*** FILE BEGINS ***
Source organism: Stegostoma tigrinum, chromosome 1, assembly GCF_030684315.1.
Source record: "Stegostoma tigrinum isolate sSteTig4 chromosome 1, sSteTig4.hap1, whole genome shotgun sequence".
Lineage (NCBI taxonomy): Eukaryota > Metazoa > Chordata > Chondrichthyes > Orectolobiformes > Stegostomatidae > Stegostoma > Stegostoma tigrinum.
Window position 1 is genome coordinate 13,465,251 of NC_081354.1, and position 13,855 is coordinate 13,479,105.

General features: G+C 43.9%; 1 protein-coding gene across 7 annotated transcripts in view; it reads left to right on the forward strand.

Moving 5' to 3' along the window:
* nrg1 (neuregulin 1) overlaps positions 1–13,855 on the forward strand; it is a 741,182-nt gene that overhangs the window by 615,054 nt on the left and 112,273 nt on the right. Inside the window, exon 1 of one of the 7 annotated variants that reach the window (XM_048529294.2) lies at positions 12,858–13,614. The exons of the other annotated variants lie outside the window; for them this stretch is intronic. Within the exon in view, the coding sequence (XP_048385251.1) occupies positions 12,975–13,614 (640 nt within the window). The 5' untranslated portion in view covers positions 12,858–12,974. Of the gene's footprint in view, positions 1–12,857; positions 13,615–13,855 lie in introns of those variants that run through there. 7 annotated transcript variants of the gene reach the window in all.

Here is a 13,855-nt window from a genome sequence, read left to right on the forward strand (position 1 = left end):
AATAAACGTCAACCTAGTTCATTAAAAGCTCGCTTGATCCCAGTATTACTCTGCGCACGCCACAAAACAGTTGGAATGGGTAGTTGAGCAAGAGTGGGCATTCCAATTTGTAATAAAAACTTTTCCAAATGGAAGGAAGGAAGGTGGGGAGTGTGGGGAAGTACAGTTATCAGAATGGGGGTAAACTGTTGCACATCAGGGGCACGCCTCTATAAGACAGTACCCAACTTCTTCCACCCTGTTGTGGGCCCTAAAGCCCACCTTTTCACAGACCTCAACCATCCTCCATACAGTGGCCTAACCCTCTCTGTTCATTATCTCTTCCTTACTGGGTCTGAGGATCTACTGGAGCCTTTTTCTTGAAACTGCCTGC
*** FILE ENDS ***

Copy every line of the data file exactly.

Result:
Source organism: Stegostoma tigrinum, chromosome 1, assembly GCF_030684315.1.
Source record: "Stegostoma tigrinum isolate sSteTig4 chromosome 1, sSteTig4.hap1, whole genome shotgun sequence".
Lineage (NCBI taxonomy): Eukaryota > Metazoa > Chordata > Chondrichthyes > Orectolobiformes > Stegostomatidae > Stegostoma > Stegostoma tigrinum.
Window position 1 is genome coordinate 13,465,251 of NC_081354.1, and position 13,855 is coordinate 13,479,105.

General features: G+C 43.9%; 1 protein-coding gene across 7 annotated transcripts in view; it reads left to right on the forward strand.

Moving 5' to 3' along the window:
* nrg1 (neuregulin 1) overlaps positions 1–13,855 on the forward strand; it is a 741,182-nt gene that overhangs the window by 615,054 nt on the left and 112,273 nt on the right. Inside the window, exon 1 of one of the 7 annotated variants that reach the window (XM_048529294.2) lies at positions 12,858–13,614. The exons of the other annotated variants lie outside the window; for them this stretch is intronic. Within the exon in view, the coding sequence (XP_048385251.1) occupies positions 12,975–13,614 (640 nt within the window). The 5' untranslated portion in view covers positions 12,858–12,974. Of the gene's footprint in view, positions 1–12,857; positions 13,615–13,855 lie in introns of those variants that run through there. 7 annotated transcript variants of the gene reach the window in all.

Here is a 13,855-nt window from a genome sequence, read left to right on the forward strand (position 1 = left end):
AATAAACGTCAACCTAGTTCATTAAAAGCTCGCTTGATCCCAGTATTACTCTGCGCACGCCACAAAACAGTTGGAATGGGTAGTTGAGCAAGAGTGGGCATTCCAATTTGTAATAAAAACTTTTCCAAATGGAAGGAAGGAAGGTGGGGAGTGTGGGGAAGTACAGTTATCAGAATGGGGGTAAACTGTTGCACATCAGGGGCACGCCTCTATAAGACAGTACCCAACTTCTTCCACCCTGTTGTGGGCCCTAAAGCCCACCTTTTCACAGACCTCAACCATCCTCCATACAGTGGCCTAACCCTCTCTGTTCATTATCTCTTCCTTACTGGGTCTGAGGATCTACTGGAGCCTTTTTCTTGAAACTGCCTGC